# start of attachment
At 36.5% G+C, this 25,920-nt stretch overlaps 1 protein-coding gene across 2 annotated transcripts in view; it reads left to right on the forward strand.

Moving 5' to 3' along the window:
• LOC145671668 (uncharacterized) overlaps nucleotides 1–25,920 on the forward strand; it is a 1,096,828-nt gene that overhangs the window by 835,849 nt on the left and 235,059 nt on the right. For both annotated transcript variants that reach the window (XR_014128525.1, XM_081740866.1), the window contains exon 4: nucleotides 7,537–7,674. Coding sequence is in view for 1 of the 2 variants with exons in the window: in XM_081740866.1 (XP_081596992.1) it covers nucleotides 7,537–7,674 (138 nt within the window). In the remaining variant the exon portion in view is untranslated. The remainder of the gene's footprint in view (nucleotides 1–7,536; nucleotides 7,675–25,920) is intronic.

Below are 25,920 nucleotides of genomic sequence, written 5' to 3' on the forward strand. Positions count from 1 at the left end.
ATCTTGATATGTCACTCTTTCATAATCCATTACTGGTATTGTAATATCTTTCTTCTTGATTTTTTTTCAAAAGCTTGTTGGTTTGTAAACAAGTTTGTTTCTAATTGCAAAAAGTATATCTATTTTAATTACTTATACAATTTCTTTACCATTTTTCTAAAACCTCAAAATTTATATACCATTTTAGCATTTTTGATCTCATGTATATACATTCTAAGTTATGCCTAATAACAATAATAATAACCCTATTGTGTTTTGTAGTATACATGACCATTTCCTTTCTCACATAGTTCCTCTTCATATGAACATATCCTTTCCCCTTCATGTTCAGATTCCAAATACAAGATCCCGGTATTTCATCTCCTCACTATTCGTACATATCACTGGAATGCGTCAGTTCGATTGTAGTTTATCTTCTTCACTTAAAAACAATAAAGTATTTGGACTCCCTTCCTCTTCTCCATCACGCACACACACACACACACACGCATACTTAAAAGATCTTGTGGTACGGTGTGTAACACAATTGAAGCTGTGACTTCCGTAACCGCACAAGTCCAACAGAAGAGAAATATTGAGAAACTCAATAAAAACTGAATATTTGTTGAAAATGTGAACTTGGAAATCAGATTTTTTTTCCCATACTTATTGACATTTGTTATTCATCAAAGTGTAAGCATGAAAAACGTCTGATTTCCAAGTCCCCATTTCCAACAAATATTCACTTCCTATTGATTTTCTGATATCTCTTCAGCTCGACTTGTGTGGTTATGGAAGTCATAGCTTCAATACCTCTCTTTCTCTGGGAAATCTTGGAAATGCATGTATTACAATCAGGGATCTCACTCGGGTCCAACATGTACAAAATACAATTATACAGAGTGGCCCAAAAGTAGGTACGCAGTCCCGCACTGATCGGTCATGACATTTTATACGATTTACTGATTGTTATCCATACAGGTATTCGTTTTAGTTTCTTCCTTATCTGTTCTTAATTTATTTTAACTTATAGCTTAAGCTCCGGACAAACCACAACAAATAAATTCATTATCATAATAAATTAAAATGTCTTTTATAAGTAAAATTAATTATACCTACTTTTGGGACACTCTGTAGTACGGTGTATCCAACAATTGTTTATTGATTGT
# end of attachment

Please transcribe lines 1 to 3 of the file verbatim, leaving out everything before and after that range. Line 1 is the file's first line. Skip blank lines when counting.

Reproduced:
At 36.5% G+C, this 25,920-nt stretch overlaps 1 protein-coding gene across 2 annotated transcripts in view; it reads left to right on the forward strand.

Moving 5' to 3' along the window:
• LOC145671668 (uncharacterized) overlaps nucleotides 1–25,920 on the forward strand; it is a 1,096,828-nt gene that overhangs the window by 835,849 nt on the left and 235,059 nt on the right. For both annotated transcript variants that reach the window (XR_014128525.1, XM_081740866.1), the window contains exon 4: nucleotides 7,537–7,674. Coding sequence is in view for 1 of the 2 variants with exons in the window: in XM_081740866.1 (XP_081596992.1) it covers nucleotides 7,537–7,674 (138 nt within the window). In the remaining variant the exon portion in view is untranslated. The remainder of the gene's footprint in view (nucleotides 1–7,536; nucleotides 7,675–25,920) is intronic.